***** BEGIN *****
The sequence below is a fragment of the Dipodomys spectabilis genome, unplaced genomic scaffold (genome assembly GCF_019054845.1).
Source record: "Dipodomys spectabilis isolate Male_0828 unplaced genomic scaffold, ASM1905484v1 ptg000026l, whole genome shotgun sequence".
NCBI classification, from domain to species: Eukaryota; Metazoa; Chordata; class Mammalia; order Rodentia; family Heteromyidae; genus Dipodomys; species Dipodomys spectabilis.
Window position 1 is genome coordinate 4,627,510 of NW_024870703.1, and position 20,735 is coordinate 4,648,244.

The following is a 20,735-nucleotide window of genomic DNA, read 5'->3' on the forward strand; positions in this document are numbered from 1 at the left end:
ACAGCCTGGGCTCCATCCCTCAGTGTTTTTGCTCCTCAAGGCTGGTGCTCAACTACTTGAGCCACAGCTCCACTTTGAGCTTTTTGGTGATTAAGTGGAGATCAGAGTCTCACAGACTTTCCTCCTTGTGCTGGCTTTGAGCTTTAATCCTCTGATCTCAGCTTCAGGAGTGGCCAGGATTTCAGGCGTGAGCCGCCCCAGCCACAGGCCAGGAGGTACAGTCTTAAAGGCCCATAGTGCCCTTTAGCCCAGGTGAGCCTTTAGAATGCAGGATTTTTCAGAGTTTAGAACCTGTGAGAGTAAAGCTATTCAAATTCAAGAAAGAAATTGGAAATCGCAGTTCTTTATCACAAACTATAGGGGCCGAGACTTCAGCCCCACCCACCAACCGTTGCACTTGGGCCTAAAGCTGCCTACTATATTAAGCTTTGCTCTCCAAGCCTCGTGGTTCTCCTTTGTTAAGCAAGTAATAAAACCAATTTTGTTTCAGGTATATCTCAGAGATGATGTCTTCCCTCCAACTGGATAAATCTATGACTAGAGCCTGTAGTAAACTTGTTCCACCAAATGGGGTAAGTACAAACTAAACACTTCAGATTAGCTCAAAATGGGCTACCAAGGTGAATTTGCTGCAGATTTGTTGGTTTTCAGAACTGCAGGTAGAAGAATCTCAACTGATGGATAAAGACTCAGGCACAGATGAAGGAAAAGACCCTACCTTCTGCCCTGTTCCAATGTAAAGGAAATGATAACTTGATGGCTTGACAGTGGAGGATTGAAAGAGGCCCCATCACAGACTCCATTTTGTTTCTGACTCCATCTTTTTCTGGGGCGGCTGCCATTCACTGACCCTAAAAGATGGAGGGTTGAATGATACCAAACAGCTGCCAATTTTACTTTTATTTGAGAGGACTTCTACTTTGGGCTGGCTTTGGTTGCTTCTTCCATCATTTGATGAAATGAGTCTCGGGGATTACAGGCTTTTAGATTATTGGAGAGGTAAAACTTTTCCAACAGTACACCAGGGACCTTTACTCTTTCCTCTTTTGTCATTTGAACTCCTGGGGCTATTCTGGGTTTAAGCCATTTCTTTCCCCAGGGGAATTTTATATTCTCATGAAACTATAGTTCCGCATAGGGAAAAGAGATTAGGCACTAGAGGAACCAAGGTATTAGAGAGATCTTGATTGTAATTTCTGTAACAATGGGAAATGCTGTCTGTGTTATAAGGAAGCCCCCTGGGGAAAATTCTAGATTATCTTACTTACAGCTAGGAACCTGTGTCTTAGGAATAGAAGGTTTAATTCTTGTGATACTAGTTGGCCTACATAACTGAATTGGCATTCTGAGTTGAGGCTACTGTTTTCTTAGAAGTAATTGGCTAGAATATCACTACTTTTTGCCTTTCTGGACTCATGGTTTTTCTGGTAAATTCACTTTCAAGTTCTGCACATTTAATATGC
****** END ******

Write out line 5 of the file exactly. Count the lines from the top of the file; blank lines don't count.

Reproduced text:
The following is a 20,735-nucleotide window of genomic DNA, read 5'->3' on the forward strand; positions in this document are numbered from 1 at the left end: